During fieldwork supported by the BMBF-funded project “Caucasus Barcode of Life” (CaBOL – in the years 2020 and 2021, three specimens of Arachnocephalus vestitus (Fig. 1) were collected by hand in the surroundings of Tbilisi and Gori (both in east Georgia). Specimens were preserved in 96% ethanol and later stored in a freezer under -30˚C for further DNA barcoding at Ilia State University, Institute of Ecology. One additional record from village Dzirkoki (Fig. 2) is based on the photographic material posted by Mr Giorgi Cankashvili in the Facebook group “Wildlife in Georgia”. This latter specimen has been determined and a georeferenced location was added to the Georgian Biodiversity Database (Tarkhnishvili and Chaladze 2022).

Photos of the preserved specimen were taken using a Canon EOS 90D camera with a Canon EF-S 60 mm f/2.8 Macro USM lens. The digital images were prepared using Zerene Stacker image stacking software and Adobe Photoshop CS6 (Fig. 2). Additional information on studied material is given in Table 1.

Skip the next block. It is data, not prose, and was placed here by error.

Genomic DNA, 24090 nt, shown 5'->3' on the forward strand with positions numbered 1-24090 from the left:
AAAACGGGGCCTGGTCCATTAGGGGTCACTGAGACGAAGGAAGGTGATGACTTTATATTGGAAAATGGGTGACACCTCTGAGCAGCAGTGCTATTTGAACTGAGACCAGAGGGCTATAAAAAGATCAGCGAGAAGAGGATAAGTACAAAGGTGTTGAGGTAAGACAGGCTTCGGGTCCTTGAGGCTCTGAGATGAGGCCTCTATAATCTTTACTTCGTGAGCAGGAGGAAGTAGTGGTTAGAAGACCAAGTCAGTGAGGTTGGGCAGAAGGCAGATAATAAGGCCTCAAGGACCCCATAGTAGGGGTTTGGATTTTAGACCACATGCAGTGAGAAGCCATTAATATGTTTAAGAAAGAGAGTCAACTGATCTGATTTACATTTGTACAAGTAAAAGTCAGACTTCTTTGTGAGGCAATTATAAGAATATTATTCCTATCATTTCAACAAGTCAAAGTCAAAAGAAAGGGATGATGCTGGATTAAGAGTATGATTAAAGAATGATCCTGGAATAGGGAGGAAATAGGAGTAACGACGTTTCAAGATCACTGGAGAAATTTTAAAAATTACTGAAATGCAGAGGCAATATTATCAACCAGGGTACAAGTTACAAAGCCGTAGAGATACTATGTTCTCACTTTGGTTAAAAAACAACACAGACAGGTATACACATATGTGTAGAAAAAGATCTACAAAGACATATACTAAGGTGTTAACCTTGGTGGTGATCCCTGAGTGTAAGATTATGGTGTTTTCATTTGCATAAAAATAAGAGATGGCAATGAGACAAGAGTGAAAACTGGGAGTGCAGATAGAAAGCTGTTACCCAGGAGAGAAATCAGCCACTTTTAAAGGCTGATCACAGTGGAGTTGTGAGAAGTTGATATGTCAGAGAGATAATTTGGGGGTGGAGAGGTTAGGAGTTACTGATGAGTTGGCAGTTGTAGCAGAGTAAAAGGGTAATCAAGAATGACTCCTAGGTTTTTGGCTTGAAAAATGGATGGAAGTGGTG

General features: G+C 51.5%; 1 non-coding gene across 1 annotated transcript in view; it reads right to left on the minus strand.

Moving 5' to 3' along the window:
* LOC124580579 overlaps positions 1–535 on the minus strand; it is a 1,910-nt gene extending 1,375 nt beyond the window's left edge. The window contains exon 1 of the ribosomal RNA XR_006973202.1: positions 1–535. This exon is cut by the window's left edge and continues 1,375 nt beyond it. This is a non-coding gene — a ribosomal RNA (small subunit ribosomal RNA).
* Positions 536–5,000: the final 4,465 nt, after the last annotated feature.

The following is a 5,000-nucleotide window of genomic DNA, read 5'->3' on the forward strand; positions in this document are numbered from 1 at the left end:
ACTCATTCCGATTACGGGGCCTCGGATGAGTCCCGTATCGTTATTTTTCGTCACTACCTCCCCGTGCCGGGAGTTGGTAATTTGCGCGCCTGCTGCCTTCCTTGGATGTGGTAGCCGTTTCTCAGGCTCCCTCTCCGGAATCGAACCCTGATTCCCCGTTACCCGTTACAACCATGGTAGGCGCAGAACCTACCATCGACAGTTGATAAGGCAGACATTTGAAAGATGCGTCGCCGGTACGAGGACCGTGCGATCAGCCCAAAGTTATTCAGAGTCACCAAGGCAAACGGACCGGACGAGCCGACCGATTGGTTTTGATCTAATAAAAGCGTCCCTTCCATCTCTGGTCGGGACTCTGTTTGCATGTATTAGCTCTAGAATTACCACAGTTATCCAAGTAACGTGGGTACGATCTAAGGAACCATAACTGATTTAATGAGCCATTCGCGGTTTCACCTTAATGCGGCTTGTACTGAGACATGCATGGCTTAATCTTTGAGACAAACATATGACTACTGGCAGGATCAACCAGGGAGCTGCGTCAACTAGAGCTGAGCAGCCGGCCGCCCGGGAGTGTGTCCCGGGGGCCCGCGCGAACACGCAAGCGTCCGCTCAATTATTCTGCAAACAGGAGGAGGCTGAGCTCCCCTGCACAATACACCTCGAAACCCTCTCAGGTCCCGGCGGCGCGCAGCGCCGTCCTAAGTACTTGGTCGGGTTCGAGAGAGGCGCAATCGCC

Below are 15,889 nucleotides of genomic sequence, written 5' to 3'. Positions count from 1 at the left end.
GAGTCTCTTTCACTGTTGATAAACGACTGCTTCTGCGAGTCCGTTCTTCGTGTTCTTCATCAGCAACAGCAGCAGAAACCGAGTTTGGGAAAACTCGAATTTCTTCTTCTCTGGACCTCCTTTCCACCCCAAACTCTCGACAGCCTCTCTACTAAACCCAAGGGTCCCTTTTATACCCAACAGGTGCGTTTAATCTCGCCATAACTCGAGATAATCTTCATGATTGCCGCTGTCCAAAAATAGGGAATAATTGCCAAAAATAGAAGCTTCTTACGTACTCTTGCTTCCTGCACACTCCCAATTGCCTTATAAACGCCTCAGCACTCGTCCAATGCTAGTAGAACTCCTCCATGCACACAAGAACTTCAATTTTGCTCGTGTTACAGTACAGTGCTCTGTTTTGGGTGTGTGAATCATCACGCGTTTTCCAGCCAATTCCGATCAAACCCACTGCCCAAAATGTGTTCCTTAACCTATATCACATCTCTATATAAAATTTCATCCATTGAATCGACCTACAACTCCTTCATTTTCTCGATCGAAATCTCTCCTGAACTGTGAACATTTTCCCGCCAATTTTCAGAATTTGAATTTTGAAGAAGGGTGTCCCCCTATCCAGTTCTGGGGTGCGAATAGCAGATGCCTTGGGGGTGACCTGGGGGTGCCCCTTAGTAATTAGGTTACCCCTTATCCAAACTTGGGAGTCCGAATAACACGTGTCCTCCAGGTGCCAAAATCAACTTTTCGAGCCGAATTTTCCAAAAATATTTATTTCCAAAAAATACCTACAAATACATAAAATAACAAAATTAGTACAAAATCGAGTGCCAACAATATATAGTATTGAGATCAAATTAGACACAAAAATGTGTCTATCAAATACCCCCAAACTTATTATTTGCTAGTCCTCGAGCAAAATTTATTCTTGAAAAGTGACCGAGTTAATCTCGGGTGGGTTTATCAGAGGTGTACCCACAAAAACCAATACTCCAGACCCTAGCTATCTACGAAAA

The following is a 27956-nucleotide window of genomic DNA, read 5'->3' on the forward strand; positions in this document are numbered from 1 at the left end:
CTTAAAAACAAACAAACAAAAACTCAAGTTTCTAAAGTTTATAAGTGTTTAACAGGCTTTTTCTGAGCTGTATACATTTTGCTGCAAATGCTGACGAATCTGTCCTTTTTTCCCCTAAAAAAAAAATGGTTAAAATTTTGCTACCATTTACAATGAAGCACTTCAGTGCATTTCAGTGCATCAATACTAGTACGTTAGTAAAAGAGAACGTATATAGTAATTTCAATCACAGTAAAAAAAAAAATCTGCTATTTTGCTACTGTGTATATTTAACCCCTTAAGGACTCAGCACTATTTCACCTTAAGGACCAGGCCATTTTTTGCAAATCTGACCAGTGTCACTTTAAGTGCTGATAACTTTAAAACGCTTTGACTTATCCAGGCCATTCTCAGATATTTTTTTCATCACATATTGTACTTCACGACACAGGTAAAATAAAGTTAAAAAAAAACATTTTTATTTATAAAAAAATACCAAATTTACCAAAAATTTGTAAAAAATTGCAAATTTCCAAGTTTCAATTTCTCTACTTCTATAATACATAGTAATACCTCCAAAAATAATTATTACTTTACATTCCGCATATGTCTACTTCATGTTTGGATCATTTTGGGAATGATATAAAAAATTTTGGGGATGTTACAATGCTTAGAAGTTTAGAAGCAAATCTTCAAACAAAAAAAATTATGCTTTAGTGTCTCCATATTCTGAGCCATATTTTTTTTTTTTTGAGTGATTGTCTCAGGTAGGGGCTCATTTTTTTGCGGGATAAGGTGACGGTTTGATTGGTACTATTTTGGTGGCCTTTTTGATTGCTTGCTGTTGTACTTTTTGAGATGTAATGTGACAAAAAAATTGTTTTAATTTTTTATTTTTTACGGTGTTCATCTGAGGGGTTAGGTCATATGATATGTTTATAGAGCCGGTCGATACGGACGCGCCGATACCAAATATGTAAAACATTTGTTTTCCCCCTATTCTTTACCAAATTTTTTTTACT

Figure 1. 

Arachnocephalus vestitus from Georgia, Gori, 02.11.2020. The scale bar – 1 mm. (Photo credit: Armen Seropian).

Table 1.

Sampling data of the four females of Arachnocephalus vestitus from Georgia, providing coordinates and altitude, date of sampling, number of individuals collected (N), sex, and voucher IDs of CABOL and BOLD.

Location Latitude, Longitude Altitude (m a.s.l.) Date N Sex CaBOL-ID BOLD Process ID
Tbilisi 41.7300°, 44.7048° 710 02.XI.2020 1 1010346 ORTGE001-22
Gori 41.9750°, 44.0994° 664 31.X.2020 1 1010358 ORTGE002-22
Gori 41.9740°, 44.1023° 634 19.IX.2021 1 1016908
Dzirkoki 41.7137°, 45.8289° 450 26.VII.2021 1
Figure 2. 

Distribution map of Arachnocephalus vestitus in Georgia. 1 - Gori; 2 - Tbilisi; and 3 – Dzirkoki village. Additional data can be found in Table 1.

DNA processing